Equating 1+R1/R2 to 3, we can obtain a ratio for R1/R2 as 2. That implies R1 should be as twice the resistance of R2. Make sure these resistances are in the power of kilo Ohms. That is to ensure that the leakage current is minimum to the Op Amp. Let’s select R1 = 200K and R2 = 100K

This oscillator supports a range of frequencies. Let’s assume we want to generate a sine wave having 500 Hz. Using f=1/2RC, we can choose arbitrary values for R and C. Substituting values to the formula yields a value for RC = 318 x10e-6

Using practical values for R as 10k, C value can be approximated to 33nF. This oscillator is capable of generating a stable 500 Hz sinusoidal waveform. By changing the resistive and capacitive values of block A and B, we can generate a wide range of frequencies that are supported by the Op Amp because Op Amps have a limited bandwidth it can be functional inside.

It’s worth to note a few facts about generating sine waves using a digital implementation. In analog circuitry, the component values have a tolerance which makes the calculations not perfectly align with the real values. Due to this reason, the actual output will differ from the desired output. In our example to generate 500 Hz sine wave, the capacitors and resistors may have different values and they may have not matched. But with a digital implementation, we can achieve the accuracy and flexibility we require.

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Regulating Voltage in PSLab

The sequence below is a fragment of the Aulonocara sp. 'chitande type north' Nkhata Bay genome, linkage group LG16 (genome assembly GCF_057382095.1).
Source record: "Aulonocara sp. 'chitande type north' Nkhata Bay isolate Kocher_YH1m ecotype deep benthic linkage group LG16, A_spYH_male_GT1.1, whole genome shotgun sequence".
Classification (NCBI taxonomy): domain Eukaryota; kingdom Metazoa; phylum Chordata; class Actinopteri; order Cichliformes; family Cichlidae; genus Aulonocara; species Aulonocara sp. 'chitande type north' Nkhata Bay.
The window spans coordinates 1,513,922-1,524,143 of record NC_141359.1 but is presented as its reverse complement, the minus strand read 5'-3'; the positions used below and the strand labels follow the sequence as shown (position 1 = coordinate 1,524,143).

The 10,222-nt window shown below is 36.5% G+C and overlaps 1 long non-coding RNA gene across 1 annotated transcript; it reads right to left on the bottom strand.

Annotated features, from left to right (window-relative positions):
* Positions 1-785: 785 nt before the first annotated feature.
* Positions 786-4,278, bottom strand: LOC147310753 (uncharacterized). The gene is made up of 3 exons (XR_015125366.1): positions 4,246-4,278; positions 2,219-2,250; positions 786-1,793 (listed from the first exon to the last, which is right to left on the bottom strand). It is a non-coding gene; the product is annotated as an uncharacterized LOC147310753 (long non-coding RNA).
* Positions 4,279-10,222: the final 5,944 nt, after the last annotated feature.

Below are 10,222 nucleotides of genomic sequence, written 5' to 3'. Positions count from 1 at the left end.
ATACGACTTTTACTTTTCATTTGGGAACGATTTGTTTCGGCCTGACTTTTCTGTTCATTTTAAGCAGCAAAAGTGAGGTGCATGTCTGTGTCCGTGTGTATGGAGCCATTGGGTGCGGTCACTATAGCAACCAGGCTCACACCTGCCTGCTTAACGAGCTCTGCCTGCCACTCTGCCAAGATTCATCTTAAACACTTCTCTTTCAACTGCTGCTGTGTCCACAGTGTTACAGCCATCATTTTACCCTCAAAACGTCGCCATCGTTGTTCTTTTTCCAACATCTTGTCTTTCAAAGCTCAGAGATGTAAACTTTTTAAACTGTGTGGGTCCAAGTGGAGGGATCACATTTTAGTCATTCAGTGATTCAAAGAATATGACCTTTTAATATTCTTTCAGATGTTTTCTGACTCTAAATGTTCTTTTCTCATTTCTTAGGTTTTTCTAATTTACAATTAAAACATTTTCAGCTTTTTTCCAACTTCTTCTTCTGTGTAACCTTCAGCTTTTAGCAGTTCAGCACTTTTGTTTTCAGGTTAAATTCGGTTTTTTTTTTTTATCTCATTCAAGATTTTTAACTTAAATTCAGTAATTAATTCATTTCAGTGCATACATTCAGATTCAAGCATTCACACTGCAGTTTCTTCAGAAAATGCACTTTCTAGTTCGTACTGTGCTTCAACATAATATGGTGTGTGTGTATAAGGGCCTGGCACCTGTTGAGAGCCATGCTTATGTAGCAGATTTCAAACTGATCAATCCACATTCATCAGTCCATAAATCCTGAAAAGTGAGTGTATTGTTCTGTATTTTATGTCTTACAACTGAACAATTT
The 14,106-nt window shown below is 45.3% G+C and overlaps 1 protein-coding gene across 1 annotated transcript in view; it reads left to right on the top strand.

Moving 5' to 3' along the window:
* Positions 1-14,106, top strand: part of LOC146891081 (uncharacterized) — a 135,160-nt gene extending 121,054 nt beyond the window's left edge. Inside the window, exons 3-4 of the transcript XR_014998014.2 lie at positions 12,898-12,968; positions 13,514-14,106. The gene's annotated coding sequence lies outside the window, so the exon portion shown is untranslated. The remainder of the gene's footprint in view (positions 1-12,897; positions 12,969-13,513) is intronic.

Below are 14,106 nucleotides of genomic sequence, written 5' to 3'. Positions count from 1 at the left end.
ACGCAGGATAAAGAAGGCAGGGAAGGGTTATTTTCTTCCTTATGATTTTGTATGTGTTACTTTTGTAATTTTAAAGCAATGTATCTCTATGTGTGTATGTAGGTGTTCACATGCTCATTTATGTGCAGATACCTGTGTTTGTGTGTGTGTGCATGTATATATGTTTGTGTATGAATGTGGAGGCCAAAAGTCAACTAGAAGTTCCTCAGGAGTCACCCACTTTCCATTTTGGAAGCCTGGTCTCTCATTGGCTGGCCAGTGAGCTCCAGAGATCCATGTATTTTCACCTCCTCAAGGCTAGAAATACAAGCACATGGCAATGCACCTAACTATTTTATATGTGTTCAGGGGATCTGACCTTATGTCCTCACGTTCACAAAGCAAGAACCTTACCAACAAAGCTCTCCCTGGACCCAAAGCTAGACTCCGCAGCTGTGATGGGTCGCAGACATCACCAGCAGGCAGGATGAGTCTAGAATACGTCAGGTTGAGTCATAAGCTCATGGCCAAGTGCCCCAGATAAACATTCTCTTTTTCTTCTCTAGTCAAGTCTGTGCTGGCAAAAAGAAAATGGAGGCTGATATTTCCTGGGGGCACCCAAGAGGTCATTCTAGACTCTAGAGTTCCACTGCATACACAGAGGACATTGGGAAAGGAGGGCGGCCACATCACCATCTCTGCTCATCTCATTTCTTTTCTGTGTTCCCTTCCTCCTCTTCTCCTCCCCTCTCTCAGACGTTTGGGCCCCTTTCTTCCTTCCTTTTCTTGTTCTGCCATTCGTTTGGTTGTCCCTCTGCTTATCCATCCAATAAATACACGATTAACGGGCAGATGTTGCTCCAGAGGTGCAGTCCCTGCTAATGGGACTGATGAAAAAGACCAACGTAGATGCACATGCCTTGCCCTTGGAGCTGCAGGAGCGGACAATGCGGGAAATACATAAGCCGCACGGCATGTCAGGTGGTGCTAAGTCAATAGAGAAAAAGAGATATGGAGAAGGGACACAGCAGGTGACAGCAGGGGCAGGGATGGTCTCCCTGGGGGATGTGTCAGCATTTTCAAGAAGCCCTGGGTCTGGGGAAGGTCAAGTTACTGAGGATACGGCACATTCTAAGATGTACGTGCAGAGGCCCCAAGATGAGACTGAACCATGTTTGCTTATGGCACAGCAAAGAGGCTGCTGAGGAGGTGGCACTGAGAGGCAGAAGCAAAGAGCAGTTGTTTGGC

Electronic components are highly sensitive to voltages and currents across them. Most of the devices in the current market work in the voltage levels of 3.3V, 5V, 12V and 15V. If they are provided with a different voltage than the one required by the vendor, they would not function. If the voltage supplied is higher, they might burn off. The PSLab device requires separate voltage levels such as 3.3V and 5V for its operation.

There are commercial voltage regulators available in the market designed with advanced feedback techniques and models. But we can create out own voltage regulator. In this blog post, I am going to introduce you to a few basic models capable of regulating voltage to a desired level.

Current implementation of PSLab device uses a voltage regulator derived using a zener-resistor combination. This type of regulators have a higher sensitivity to current and their operation may vary when the supplied or the drawn current is lower than the expected values. In order to have a stable voltage regulation, this combination needs to be replaced with a much stable transistor-zener combination.

Before go into much details, let’s get to know a few basic concepts and devices related to.

Zener Diode

Zener DiodeZener diode is a type of diode which has a different operational behavior than the general diode. General diodes allow current to flow only in one direction. If a current in the reverse is applied, they will break and become unusable after a certain voltage level known as Breakdown Voltage. But Zener diodes are specifically designed to function desirably once this break down voltage has been passed and unlike general diode, it can recover back to normal when the voltage is removed or reduced.